I asked Knowl­ton if this made her feel like at least the issue of pub­lic bath­room use is now fair­ly safe in Wash­ing­ton State. She answered that she sus­pects the group is wait­ing to see the results of sim­i­lar ini­ti­ates in oth­er parts of the coun­try this year. She sites one that failed in Anchor­age, Alas­ka in April, cur­rent sig­na­ture-gath­er­ing efforts in Mon­tana for an ini­tia­tive to poten­tial­ly go on the bal­lot, and a mea­sure that will be vot­ed on in Mass­a­chu­setts in Novem­ber ask­ing vot­ers if they want to repeal or pre­serve their cur­rent trans­gen­der anti-dis­crim­i­na­tion law.

“I don’t think we can say that trans­gen­der rights are tru­ly safe in Wash­ing­ton until they are safe across the coun­try,” Knowl­ton said.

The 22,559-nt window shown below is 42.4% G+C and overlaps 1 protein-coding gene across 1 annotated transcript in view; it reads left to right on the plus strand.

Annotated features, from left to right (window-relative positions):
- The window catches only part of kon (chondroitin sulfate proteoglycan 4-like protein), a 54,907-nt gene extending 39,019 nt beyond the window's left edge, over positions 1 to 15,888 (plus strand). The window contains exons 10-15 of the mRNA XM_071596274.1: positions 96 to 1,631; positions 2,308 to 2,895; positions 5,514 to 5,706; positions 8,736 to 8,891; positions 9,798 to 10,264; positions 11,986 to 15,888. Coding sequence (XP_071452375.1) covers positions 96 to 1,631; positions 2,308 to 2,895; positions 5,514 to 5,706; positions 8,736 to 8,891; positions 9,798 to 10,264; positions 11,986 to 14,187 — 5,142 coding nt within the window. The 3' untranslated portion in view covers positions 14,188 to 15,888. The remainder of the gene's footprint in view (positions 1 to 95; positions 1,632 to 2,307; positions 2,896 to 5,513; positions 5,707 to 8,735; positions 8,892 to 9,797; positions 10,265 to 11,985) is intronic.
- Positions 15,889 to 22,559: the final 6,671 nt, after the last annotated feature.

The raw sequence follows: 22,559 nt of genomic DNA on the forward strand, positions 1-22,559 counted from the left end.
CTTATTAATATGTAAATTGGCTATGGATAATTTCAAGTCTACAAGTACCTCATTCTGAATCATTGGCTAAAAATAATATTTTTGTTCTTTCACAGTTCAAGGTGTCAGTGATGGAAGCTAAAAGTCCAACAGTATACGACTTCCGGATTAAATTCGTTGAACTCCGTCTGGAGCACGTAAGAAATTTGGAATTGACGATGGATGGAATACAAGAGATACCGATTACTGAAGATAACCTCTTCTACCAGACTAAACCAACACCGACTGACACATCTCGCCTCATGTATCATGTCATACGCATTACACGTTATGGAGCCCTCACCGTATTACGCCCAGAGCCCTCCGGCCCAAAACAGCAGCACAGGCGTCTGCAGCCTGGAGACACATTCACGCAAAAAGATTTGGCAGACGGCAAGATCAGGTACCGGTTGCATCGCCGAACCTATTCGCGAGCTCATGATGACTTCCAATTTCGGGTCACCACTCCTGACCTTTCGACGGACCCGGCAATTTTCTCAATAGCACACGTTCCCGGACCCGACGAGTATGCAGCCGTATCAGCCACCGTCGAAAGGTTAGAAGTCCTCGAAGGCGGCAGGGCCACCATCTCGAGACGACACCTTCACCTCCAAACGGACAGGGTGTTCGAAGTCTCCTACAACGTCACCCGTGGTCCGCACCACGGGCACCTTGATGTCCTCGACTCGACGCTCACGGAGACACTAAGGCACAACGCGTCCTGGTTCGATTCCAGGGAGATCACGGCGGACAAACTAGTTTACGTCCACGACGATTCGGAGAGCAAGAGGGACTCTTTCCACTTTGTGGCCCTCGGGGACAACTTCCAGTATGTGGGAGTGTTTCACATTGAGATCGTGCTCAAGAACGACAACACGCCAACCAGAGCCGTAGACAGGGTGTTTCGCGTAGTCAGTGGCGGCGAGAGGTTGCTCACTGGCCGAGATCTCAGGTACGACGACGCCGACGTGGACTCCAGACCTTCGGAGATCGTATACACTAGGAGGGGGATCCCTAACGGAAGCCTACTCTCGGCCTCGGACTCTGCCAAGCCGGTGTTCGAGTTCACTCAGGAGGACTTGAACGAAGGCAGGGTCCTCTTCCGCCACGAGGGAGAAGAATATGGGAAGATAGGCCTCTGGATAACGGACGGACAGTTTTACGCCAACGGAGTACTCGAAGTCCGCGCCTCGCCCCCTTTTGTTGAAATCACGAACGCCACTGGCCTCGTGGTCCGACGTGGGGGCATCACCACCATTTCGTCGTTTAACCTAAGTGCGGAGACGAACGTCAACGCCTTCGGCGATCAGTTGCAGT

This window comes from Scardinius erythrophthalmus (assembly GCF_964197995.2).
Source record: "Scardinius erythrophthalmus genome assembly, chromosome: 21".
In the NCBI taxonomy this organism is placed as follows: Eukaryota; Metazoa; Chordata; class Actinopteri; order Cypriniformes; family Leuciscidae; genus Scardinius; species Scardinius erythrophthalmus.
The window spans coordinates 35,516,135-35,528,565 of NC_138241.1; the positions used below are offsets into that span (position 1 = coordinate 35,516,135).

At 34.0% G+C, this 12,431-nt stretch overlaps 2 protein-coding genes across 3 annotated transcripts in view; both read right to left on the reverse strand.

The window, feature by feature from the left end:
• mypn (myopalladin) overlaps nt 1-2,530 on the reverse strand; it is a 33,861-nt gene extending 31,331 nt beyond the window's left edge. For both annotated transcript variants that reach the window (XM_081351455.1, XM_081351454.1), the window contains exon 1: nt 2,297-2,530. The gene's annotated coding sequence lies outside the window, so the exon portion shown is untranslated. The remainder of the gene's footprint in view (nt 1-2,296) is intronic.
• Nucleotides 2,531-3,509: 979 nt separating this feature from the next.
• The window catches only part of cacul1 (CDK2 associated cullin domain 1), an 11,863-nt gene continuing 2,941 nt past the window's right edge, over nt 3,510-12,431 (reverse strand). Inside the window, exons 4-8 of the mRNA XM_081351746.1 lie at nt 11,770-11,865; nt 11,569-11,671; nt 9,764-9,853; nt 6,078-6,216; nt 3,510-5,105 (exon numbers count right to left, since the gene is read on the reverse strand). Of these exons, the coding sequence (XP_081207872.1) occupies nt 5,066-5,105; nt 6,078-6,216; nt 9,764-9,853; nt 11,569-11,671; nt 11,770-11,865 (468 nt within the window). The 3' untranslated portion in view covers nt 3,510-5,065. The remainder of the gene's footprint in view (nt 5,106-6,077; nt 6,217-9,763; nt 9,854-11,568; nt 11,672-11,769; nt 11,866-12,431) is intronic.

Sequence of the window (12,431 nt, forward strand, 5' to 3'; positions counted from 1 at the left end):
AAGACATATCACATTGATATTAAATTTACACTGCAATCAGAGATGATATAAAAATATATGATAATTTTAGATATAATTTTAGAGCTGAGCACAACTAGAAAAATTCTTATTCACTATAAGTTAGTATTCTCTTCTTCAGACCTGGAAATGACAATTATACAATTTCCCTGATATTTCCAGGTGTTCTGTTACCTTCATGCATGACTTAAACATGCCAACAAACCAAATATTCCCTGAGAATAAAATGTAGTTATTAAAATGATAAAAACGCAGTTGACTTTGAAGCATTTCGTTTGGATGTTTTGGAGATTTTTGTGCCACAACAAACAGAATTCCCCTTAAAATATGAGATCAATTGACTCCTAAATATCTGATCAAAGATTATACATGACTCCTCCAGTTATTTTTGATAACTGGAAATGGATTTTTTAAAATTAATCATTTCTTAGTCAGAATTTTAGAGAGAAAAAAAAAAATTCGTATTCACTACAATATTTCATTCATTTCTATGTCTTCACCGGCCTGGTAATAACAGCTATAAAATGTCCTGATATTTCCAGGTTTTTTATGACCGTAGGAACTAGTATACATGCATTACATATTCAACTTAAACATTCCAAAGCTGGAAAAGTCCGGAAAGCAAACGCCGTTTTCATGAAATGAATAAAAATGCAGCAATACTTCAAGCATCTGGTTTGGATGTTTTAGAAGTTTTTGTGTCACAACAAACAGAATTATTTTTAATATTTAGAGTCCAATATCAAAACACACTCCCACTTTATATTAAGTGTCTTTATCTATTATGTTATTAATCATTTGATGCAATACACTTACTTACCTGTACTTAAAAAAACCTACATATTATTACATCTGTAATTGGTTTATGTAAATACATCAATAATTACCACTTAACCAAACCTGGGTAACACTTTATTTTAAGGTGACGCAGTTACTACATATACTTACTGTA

“And that, of course, would also require a com­mit­ment to equal­i­ty and civ­il rights at the fed­er­al lev­el. So there’s still a lot of work to be done.”

“There are bat­tles on sev­er­al fronts right now,” she says.

“The fed­er­al gov­ern­ment is mak­ing attempts to roll back non-dis­crim­i­na­tion pro­tec­tions for trans­gen­der peo­ple in health­care. Obvi­ous­ly that would be dev­as­tat­ing to trans peo­ple and their families.”

“The Trump admin­is­tra­tion has also recent­ly rescind­ed pro­tec­tions for trans­gen­der pris­on­ers. That is par­tic­u­lar­ly dan­ger­ous for trans­gen­der women inmates who are exposed to an inor­di­nate­ly high­er rate of rape and abuse. The Depart­ment of Edu­ca­tion has indi­cat­ed it won’t pro­tect trans­gen­der stu­dents from dis­crim­i­na­tion in their pub­lic school dis­tricts. And I think we’ve all heard about the administration’s ongo­ing attempts to ban trans­gen­der sol­diers from our military.”